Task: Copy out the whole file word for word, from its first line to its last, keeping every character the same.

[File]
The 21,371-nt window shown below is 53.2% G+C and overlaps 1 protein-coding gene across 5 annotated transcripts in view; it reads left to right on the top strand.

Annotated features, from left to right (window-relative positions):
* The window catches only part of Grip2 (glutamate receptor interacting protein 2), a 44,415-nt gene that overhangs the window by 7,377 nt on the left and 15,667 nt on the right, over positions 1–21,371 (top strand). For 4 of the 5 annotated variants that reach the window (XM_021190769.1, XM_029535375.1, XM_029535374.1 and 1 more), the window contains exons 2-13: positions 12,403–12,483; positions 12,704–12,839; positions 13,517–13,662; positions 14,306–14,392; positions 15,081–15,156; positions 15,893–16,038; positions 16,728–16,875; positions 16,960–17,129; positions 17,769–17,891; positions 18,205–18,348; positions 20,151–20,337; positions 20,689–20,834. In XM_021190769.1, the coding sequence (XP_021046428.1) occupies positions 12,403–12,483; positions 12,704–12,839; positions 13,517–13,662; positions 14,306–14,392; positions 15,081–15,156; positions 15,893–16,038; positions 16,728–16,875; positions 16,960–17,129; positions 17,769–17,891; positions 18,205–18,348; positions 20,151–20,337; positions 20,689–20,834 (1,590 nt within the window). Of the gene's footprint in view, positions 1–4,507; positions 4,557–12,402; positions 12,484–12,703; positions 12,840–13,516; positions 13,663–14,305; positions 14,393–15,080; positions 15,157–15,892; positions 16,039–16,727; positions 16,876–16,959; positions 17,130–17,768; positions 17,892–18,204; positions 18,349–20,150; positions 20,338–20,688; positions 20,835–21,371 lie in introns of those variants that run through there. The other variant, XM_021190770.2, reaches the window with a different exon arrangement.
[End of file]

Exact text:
The 21,371-nt window shown below is 53.2% G+C and overlaps 1 protein-coding gene across 5 annotated transcripts in view; it reads left to right on the top strand.

Annotated features, from left to right (window-relative positions):
* The window catches only part of Grip2 (glutamate receptor interacting protein 2), a 44,415-nt gene that overhangs the window by 7,377 nt on the left and 15,667 nt on the right, over positions 1–21,371 (top strand). For 4 of the 5 annotated variants that reach the window (XM_021190769.1, XM_029535375.1, XM_029535374.1 and 1 more), the window contains exons 2-13: positions 12,403–12,483; positions 12,704–12,839; positions 13,517–13,662; positions 14,306–14,392; positions 15,081–15,156; positions 15,893–16,038; positions 16,728–16,875; positions 16,960–17,129; positions 17,769–17,891; positions 18,205–18,348; positions 20,151–20,337; positions 20,689–20,834. In XM_021190769.1, the coding sequence (XP_021046428.1) occupies positions 12,403–12,483; positions 12,704–12,839; positions 13,517–13,662; positions 14,306–14,392; positions 15,081–15,156; positions 15,893–16,038; positions 16,728–16,875; positions 16,960–17,129; positions 17,769–17,891; positions 18,205–18,348; positions 20,151–20,337; positions 20,689–20,834 (1,590 nt within the window). Of the gene's footprint in view, positions 1–4,507; positions 4,557–12,402; positions 12,484–12,703; positions 12,840–13,516; positions 13,663–14,305; positions 14,393–15,080; positions 15,157–15,892; positions 16,039–16,727; positions 16,876–16,959; positions 17,130–17,768; positions 17,892–18,204; positions 18,349–20,150; positions 20,338–20,688; positions 20,835–21,371 lie in introns of those variants that run through there. The other variant, XM_021190770.2, reaches the window with a different exon arrangement.